Antibodies Protect Against COVID-19 Reinfection, According to NIH

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After having COVID-19, most people’s bodies develop antibodies to help fight it off. These are special molecules made by the body’s disease defense system, the immune system. A study found that people with these antibodies were less likely to get COVID-19 again.

Researchers looked at more than 3 million people who had an antibody test for SARS-CoV-2. SARS-CoV-2 is the virus that causes COVID-19.

image-novel-coronavirus-sars-cov-2 credit NIAID

Image: A cell from a patient (purple) infected with SARS-CoV-2 (blue) Image Credit: NIAID 

They found that about 11% of people had SARS-CoV-2 antibodies. More than 88% had a negative test. And less than 1% of tests were inconclusive.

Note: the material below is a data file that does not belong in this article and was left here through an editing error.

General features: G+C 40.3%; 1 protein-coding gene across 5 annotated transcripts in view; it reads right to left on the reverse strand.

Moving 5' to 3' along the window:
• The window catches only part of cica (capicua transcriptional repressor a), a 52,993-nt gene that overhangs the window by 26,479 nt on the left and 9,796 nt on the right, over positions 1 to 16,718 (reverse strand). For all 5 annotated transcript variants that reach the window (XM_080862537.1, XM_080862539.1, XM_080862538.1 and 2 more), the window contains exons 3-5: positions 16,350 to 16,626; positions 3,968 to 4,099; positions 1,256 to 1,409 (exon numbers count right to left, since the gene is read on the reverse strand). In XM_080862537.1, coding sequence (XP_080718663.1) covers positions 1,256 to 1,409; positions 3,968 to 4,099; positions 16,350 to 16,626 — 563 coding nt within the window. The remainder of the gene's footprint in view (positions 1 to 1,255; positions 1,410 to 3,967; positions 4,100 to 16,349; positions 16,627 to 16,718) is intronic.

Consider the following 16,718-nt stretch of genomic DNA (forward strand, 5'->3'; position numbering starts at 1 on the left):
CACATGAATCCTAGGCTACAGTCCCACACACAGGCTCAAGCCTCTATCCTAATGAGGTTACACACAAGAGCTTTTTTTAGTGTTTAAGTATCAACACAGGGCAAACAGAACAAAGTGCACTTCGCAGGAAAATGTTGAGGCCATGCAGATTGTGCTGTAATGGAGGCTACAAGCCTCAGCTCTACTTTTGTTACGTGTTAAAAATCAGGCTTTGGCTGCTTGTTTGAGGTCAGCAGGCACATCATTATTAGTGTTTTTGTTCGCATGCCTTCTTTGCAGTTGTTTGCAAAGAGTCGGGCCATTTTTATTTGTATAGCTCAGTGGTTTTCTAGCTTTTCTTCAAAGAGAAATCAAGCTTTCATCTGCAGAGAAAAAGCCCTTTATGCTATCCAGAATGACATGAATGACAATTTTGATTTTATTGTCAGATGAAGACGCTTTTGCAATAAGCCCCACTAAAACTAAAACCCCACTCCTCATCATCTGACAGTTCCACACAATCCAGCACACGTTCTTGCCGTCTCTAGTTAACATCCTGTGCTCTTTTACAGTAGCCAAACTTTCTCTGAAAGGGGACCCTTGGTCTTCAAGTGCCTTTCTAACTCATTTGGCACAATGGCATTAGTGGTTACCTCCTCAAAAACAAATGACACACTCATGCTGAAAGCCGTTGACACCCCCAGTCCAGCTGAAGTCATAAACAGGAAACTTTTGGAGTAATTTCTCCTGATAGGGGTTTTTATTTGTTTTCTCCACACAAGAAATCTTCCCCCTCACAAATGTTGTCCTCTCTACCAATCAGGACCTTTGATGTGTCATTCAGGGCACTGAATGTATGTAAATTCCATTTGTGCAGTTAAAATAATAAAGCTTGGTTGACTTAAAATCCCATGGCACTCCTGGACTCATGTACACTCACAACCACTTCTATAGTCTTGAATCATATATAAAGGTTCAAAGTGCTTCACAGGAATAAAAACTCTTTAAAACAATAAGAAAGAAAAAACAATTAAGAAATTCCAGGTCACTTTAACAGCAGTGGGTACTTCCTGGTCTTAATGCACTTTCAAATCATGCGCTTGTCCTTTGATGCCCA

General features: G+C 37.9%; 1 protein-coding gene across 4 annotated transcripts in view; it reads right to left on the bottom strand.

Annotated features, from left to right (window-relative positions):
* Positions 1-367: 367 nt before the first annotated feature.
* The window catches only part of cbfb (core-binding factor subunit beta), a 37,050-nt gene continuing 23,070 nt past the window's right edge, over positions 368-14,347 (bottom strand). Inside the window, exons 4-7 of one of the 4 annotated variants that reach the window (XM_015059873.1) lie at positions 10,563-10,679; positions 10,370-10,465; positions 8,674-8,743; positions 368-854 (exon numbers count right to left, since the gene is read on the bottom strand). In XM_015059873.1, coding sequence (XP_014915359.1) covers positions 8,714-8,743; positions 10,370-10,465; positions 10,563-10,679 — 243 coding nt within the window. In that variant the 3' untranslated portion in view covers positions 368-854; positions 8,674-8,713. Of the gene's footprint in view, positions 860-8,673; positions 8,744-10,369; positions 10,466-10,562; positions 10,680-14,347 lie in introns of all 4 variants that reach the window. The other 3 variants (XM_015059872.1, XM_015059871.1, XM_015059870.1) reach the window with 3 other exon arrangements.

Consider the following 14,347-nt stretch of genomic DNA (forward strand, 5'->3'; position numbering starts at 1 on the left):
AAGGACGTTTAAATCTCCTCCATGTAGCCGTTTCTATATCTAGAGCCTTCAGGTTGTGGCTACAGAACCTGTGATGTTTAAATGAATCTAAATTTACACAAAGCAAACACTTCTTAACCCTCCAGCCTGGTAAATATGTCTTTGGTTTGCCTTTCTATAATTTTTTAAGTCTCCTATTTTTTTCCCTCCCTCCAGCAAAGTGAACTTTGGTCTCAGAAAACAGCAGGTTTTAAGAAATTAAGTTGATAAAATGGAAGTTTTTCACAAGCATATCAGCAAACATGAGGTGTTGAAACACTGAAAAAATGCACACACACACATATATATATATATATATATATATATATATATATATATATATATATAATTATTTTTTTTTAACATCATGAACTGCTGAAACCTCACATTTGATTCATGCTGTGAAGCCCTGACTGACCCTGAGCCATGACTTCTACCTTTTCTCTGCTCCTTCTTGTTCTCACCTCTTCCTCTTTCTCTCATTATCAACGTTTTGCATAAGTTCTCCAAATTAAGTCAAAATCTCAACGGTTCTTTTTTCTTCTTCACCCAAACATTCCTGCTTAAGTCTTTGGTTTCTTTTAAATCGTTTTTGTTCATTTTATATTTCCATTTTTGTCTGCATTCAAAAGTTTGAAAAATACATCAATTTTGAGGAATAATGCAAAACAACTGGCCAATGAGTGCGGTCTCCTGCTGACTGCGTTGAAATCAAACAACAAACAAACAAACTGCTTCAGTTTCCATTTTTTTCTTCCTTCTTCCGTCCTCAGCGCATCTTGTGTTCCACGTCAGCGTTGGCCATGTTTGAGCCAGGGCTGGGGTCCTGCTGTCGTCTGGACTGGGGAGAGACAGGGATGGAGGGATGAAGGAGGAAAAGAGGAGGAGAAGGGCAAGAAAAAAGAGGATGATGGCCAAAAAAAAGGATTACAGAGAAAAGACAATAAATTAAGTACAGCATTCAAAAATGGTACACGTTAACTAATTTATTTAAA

The scientists looked at who came down with COVID-19 after the test. They analyzed up to 30 days, 31–60 days, 61–90 days, and more than 90 days after.

About 3% to 4% of people with negative antibody tests got COVID-19 in each time period. But those who had antibodies were less likely to have COVID-19 as time went on. Only 0.3% of the people with antibodies had a positive COVID-19 test more than 90 days after. Those without antibodies were 10 times more likely to get the disease.

The findings suggest that people who have a positive result from an antibody test may be at lower risk for future infection with SARS-CoV-2.

NIH’s Dr. Lynn Penberthy, who led the research team, explains that more questions still need to be answered. “We are nevertheless encouraged by this early finding,” she says.



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